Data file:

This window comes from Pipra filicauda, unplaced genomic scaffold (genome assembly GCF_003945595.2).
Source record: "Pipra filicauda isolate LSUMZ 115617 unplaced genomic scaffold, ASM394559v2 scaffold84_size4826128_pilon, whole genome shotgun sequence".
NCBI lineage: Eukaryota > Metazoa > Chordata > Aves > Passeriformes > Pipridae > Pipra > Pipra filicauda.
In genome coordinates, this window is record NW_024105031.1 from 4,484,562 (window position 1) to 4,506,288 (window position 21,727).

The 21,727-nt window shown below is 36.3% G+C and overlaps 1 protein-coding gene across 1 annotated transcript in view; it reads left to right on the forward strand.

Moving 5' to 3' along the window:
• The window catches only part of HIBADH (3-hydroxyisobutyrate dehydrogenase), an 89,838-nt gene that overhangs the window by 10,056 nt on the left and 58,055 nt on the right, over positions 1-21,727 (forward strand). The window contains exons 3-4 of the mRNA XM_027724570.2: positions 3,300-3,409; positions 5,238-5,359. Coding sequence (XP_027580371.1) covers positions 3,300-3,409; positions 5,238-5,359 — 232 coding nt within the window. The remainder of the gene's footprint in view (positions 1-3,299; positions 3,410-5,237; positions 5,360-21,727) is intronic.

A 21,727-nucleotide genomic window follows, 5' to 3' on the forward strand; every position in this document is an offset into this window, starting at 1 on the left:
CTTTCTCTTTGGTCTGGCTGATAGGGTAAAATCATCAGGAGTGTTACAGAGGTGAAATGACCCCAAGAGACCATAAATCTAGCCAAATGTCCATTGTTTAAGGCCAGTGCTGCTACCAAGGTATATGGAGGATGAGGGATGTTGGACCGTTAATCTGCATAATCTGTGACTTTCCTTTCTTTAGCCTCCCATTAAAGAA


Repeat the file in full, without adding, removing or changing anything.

This window comes from Pipra filicauda, unplaced genomic scaffold (genome assembly GCF_003945595.2).
Source record: "Pipra filicauda isolate LSUMZ 115617 unplaced genomic scaffold, ASM394559v2 scaffold84_size4826128_pilon, whole genome shotgun sequence".
NCBI lineage: Eukaryota > Metazoa > Chordata > Aves > Passeriformes > Pipridae > Pipra > Pipra filicauda.
In genome coordinates, this window is record NW_024105031.1 from 4,484,562 (window position 1) to 4,506,288 (window position 21,727).

The 21,727-nt window shown below is 36.3% G+C and overlaps 1 protein-coding gene across 1 annotated transcript in view; it reads left to right on the forward strand.

Moving 5' to 3' along the window:
• The window catches only part of HIBADH (3-hydroxyisobutyrate dehydrogenase), an 89,838-nt gene that overhangs the window by 10,056 nt on the left and 58,055 nt on the right, over positions 1-21,727 (forward strand). The window contains exons 3-4 of the mRNA XM_027724570.2: positions 3,300-3,409; positions 5,238-5,359. Coding sequence (XP_027580371.1) covers positions 3,300-3,409; positions 5,238-5,359 — 232 coding nt within the window. The remainder of the gene's footprint in view (positions 1-3,299; positions 3,410-5,237; positions 5,360-21,727) is intronic.

A 21,727-nucleotide genomic window follows, 5' to 3' on the forward strand; every position in this document is an offset into this window, starting at 1 on the left:
CTTTCTCTTTGGTCTGGCTGATAGGGTAAAATCATCAGGAGTGTTACAGAGGTGAAATGACCCCAAGAGACCATAAATCTAGCCAAATGTCCATTGTTTAAGGCCAGTGCTGCTACCAAGGTATATGGAGGATGAGGGATGTTGGACCGTTAATCTGCATAATCTGTGACTTTCCTTTCTTTAGCCTCCCATTAAAGAA